IIM Calcutta, IIM Ahmedabad, IIM Bangalore, and IIM Lucknow do not maintain faculty social group data, as per the RTI response in June 2016. IIM Shillong and IIM Tiruchirapalli didn’t respond to RTI requests, while IIM Udaipur feigned ignorance on SC/ST representation.

While the faculty and the batch of students pursuing FPM (Fellow Programme in Management) do not seem to give enough space to marginalised sections, Malghan says even the flagship course at IIMs, the PGDM (Post Graduate Diploma in Management), suffers from the same problem.

Actual inclusion is something that is at best a work in progress. From several detailed interviews with alumni and current PGP (MBA) students, my co-author Siddharth Joshi and I have found that IIMs need to pay far more attention to the question of inclusion than they currently do.
Deepak Malghan, Centre for Public Policy, IIM Bangalore

There was no response to emails sent to the concerned directors at IIM Bangalore, IIM Calcutta, IIM Kashipur, and IIM Indore at the time of writing this story.

Arguments Against Reservation

Reservation has been a contentious issue in India with those opposed to the policy arguing that there can’t be any substitute to merit. Mohandas Pai, former director of Infosys and chairman, Manipal Global Education Services, in an article in the Economic Times (dated 17 April 2007), argued:

A large quota system inevitably hurts merit. If we accept that any society needs its best and brightest to compete in a fair and equal ecosystem, reservations of any sort will not provide the solution.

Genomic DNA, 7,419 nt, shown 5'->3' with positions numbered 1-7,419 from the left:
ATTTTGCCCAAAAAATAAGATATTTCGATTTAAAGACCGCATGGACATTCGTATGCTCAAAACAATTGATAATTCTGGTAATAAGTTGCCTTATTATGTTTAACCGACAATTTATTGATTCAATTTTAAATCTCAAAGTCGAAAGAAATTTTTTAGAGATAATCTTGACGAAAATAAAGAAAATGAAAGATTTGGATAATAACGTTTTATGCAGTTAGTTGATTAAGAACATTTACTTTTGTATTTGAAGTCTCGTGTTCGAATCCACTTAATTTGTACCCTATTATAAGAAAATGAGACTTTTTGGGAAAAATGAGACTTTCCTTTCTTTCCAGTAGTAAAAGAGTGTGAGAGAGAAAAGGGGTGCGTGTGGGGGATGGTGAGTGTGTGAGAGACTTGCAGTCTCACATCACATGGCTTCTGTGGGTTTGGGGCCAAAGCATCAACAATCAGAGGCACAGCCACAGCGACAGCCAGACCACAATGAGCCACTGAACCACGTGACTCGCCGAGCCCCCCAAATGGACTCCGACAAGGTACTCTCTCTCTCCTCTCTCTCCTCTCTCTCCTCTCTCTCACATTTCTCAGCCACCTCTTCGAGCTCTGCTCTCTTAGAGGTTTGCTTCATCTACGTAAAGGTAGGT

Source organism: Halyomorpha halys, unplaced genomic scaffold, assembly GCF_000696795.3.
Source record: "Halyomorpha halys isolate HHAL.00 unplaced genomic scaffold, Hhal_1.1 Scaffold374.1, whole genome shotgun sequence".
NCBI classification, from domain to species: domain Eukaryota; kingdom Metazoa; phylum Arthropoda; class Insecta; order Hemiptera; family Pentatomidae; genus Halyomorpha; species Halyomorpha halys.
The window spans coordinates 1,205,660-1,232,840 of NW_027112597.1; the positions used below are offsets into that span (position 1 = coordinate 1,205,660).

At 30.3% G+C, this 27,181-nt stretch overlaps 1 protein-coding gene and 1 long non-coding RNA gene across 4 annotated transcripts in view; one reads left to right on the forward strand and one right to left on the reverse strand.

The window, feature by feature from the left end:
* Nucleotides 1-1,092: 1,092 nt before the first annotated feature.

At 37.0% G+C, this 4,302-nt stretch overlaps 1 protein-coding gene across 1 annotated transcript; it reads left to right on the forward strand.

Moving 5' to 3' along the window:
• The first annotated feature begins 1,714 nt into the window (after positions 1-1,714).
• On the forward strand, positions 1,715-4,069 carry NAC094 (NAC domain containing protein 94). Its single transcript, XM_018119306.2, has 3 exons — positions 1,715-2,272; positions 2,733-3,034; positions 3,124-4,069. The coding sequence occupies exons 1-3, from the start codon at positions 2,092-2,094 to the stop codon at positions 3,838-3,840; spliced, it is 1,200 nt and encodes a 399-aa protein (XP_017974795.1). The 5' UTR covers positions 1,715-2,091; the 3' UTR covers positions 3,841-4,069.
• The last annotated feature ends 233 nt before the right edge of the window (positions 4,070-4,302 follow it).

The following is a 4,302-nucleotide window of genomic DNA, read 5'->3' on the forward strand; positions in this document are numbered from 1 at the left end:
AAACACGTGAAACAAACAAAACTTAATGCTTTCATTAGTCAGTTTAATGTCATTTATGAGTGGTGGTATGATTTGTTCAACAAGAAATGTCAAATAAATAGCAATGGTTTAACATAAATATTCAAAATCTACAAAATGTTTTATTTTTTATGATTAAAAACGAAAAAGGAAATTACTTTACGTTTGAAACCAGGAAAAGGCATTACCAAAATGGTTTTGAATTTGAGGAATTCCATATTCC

Similarly, Rakesh Basant, professor of economics at IIM Ahmedabad, has in a research paper concluded that reservation has had little impact on the participation of OBCs in higher education. Basant insists on improving the infrastructure of education at the primary level for better results. In an interview to The Indian Express (published on 11 July 2017), he said:

If the marginalised do not have decent access to school education, they will not become eligible to go to college. Non-availability of school infrastructure is critical before affirmative action in higher education can become effective.

Autonomy Gives Leeway to IIMs

In 2006, Arjun Singh, the HRD Minister in UPA I government, sent a proposal to extend 22.5 percent reservation meant for the SC/ST communities to OBC (Other Backward Classes) category. Thus came the Central Educational Institutions (Reservation in Admission) Act 2006 that brought up reservation to 49.5 percent in higher education institutions that were dependent on the government for financial aid.

For faculty positions, as per the University Grants Commission guidelines, while 22.5 percent reservation is applicable at the level of assistant professor, associate professor and professor for OBCs, 27 percent reservation is applicable only at the level of assistant professor.

But here lies the catch that makes it easy to overlook mandatory provisions of reservation – IIMs are not governed by the UGC and are autonomous institutions that come under the regulatory purview of the HRD Ministry.

In a letter dated 19 April 2017, KK Sharma, Secretary, Higher Education Department, HRD Ministry, urged the IIM directors to take corrective measures to improve the under-representation of SCs/STs/OBCs .

“I would like you to take up this issue in all earnest and take steps to see that SC/ST/OBC categories are adequately represented in the teaching posts,” the letter said, suggesting that a proposal sharing the roadmap for achieving the desired results be sent to the Ministry within a month.

Even as the IIM Bill 2017 awaits clearance in Rajya Sabha and ascent from the President, fears about the IIMs becoming sophisticated, out-of-reach centres of learning with little space for members from marginalised sections loom large.